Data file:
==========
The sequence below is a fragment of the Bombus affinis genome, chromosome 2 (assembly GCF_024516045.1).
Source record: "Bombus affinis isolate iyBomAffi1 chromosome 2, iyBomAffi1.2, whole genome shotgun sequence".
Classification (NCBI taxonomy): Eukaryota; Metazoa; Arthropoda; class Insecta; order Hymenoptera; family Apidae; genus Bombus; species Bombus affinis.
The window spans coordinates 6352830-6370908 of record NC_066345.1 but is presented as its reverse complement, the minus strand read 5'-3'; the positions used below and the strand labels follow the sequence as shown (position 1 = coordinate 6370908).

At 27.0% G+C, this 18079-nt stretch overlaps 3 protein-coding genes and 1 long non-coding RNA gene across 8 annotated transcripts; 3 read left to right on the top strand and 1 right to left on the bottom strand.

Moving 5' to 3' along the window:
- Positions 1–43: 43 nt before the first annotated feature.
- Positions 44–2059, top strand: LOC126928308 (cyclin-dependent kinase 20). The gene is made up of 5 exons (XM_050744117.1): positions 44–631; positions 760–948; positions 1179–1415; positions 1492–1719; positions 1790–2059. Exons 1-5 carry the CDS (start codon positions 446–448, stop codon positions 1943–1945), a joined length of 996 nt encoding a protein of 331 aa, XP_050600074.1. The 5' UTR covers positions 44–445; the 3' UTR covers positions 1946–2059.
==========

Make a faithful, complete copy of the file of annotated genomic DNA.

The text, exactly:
The sequence below is a fragment of the Bombus affinis genome, chromosome 2 (assembly GCF_024516045.1).
Source record: "Bombus affinis isolate iyBomAffi1 chromosome 2, iyBomAffi1.2, whole genome shotgun sequence".
Classification (NCBI taxonomy): Eukaryota; Metazoa; Arthropoda; class Insecta; order Hymenoptera; family Apidae; genus Bombus; species Bombus affinis.
The window spans coordinates 6352830-6370908 of record NC_066345.1 but is presented as its reverse complement, the minus strand read 5'-3'; the positions used below and the strand labels follow the sequence as shown (position 1 = coordinate 6370908).

At 27.0% G+C, this 18079-nt stretch overlaps 3 protein-coding genes and 1 long non-coding RNA gene across 8 annotated transcripts; 3 read left to right on the top strand and 1 right to left on the bottom strand.

Moving 5' to 3' along the window:
- Positions 1–43: 43 nt before the first annotated feature.
- Positions 44–2059, top strand: LOC126928308 (cyclin-dependent kinase 20). The gene is made up of 5 exons (XM_050744117.1): positions 44–631; positions 760–948; positions 1179–1415; positions 1492–1719; positions 1790–2059. Exons 1-5 carry the CDS (start codon positions 446–448, stop codon positions 1943–1945), a joined length of 996 nt encoding a protein of 331 aa, XP_050600074.1. The 5' UTR covers positions 44–445; the 3' UTR covers positions 1946–2059.